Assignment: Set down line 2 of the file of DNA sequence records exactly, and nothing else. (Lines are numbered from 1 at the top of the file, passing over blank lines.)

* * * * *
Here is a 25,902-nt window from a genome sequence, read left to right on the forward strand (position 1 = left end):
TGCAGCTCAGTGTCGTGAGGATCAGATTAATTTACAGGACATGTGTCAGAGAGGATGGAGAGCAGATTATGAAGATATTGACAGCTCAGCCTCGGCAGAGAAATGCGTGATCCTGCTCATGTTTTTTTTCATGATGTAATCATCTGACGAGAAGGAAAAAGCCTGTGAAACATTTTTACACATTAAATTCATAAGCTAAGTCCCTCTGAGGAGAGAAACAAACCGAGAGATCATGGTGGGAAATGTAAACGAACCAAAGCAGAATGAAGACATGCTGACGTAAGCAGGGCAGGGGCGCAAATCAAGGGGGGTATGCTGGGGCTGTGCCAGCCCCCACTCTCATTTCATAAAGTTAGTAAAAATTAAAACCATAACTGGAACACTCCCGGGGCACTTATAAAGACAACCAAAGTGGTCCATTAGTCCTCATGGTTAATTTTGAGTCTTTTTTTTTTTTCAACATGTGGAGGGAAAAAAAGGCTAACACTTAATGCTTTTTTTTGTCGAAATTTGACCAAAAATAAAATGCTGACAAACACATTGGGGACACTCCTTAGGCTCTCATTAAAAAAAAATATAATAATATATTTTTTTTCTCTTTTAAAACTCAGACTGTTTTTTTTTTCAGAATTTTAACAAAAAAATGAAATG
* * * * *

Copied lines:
TGCAGCTCAGTGTCGTGAGGATCAGATTAATTTACAGGACATGTGTCAGAGAGGATGGAGAGCAGATTATGAAGATATTGACAGCTCAGCCTCGGCAGAGAAATGCGTGATCCTGCTCATGTTTTTTTTCATGATGTAATCATCTGACGAGAAGGAAAAAGCCTGTGAAACATTTTTACACATTAAATTCATAAGCTAAGTCCCTCTGAGGAGAGAAACAAACCGAGAGATCATGGTGGGAAATGTAAACGAACCAAAGCAGAATGAAGACATGCTGACGTAAGCAGGGCAGGGGCGCAAATCAAGGGGGGTATGCTGGGGCTGTGCCAGCCCCCACTCTCATTTCATAAAGTTAGTAAAAATTAAAACCATAACTGGAACACTCCCGGGGCACTTATAAAGACAACCAAAGTGGTCCATTAGTCCTCATGGTTAATTTTGAGTCTTTTTTTTTTTTCAACATGTGGAGGGAAAAAAAGGCTAACACTTAATGCTTTTTTTTGTCGAAATTTGACCAAAAATAAAATGCTGACAAACACATTGGGGACACTCCTTAGGCTCTCATTAAAAAAAAATATAATAATATATTTTTTTTCTCTTTTAAAACTCAGACTGTTTTTTTTTTCAGAATTTTAACAAAAAAATGAAATG